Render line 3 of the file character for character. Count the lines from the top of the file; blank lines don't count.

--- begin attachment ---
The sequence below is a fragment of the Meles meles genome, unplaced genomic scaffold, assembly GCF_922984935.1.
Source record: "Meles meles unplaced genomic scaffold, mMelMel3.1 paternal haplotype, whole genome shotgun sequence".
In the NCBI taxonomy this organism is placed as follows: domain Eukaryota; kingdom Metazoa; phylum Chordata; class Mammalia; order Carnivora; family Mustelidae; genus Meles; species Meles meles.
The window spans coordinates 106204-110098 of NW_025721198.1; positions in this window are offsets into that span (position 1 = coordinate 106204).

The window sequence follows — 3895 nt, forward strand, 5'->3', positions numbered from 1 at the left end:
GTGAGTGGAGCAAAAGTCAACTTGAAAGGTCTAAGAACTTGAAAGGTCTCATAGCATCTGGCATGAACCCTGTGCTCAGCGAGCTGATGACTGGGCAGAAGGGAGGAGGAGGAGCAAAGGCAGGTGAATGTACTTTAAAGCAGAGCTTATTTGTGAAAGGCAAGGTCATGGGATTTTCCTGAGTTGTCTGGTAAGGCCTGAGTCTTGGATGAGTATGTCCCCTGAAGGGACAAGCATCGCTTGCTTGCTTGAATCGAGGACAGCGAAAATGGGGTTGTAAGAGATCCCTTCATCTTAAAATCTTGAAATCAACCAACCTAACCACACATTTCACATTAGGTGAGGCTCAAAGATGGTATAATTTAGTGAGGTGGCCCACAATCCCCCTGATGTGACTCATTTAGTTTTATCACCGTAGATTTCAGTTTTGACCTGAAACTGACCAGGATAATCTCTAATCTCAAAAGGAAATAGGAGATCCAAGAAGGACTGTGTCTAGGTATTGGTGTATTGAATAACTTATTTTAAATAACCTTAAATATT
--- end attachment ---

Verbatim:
In the NCBI taxonomy this organism is placed as follows: domain Eukaryota; kingdom Metazoa; phylum Chordata; class Mammalia; order Carnivora; family Mustelidae; genus Meles; species Meles meles.